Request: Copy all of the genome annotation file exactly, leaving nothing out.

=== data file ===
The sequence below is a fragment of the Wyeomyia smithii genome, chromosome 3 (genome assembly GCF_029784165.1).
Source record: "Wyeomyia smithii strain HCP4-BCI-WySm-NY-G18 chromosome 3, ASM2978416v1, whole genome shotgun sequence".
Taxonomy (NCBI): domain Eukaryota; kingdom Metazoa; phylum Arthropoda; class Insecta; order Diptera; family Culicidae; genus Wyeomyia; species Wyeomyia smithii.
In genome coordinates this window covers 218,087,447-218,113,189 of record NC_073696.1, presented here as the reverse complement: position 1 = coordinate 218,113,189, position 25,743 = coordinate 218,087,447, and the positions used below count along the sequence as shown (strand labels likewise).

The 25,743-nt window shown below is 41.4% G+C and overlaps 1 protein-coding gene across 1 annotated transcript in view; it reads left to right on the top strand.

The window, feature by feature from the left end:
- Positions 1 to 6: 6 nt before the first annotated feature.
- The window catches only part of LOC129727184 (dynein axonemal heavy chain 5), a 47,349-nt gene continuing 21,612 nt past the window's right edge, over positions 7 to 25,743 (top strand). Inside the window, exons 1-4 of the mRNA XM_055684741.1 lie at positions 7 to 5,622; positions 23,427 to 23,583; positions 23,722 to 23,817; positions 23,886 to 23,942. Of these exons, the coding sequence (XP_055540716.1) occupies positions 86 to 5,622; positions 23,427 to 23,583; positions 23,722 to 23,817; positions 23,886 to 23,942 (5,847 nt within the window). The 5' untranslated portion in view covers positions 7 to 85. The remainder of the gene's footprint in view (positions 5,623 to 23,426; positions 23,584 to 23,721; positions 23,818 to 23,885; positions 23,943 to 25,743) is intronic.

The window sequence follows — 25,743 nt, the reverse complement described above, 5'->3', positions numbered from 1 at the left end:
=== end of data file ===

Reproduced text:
The sequence below is a fragment of the Wyeomyia smithii genome, chromosome 3 (genome assembly GCF_029784165.1).
Source record: "Wyeomyia smithii strain HCP4-BCI-WySm-NY-G18 chromosome 3, ASM2978416v1, whole genome shotgun sequence".
Taxonomy (NCBI): domain Eukaryota; kingdom Metazoa; phylum Arthropoda; class Insecta; order Diptera; family Culicidae; genus Wyeomyia; species Wyeomyia smithii.
In genome coordinates this window covers 218,087,447-218,113,189 of record NC_073696.1, presented here as the reverse complement: position 1 = coordinate 218,113,189, position 25,743 = coordinate 218,087,447, and the positions used below count along the sequence as shown (strand labels likewise).

The 25,743-nt window shown below is 41.4% G+C and overlaps 1 protein-coding gene across 1 annotated transcript in view; it reads left to right on the top strand.

The window, feature by feature from the left end:
- Positions 1 to 6: 6 nt before the first annotated feature.
- The window catches only part of LOC129727184 (dynein axonemal heavy chain 5), a 47,349-nt gene continuing 21,612 nt past the window's right edge, over positions 7 to 25,743 (top strand). Inside the window, exons 1-4 of the mRNA XM_055684741.1 lie at positions 7 to 5,622; positions 23,427 to 23,583; positions 23,722 to 23,817; positions 23,886 to 23,942. Of these exons, the coding sequence (XP_055540716.1) occupies positions 86 to 5,622; positions 23,427 to 23,583; positions 23,722 to 23,817; positions 23,886 to 23,942 (5,847 nt within the window). The 5' untranslated portion in view covers positions 7 to 85. The remainder of the gene's footprint in view (positions 5,623 to 23,426; positions 23,584 to 23,721; positions 23,818 to 23,885; positions 23,943 to 25,743) is intronic.

The window sequence follows — 25,743 nt, the reverse complement described above, 5'->3', positions numbered from 1 at the left end: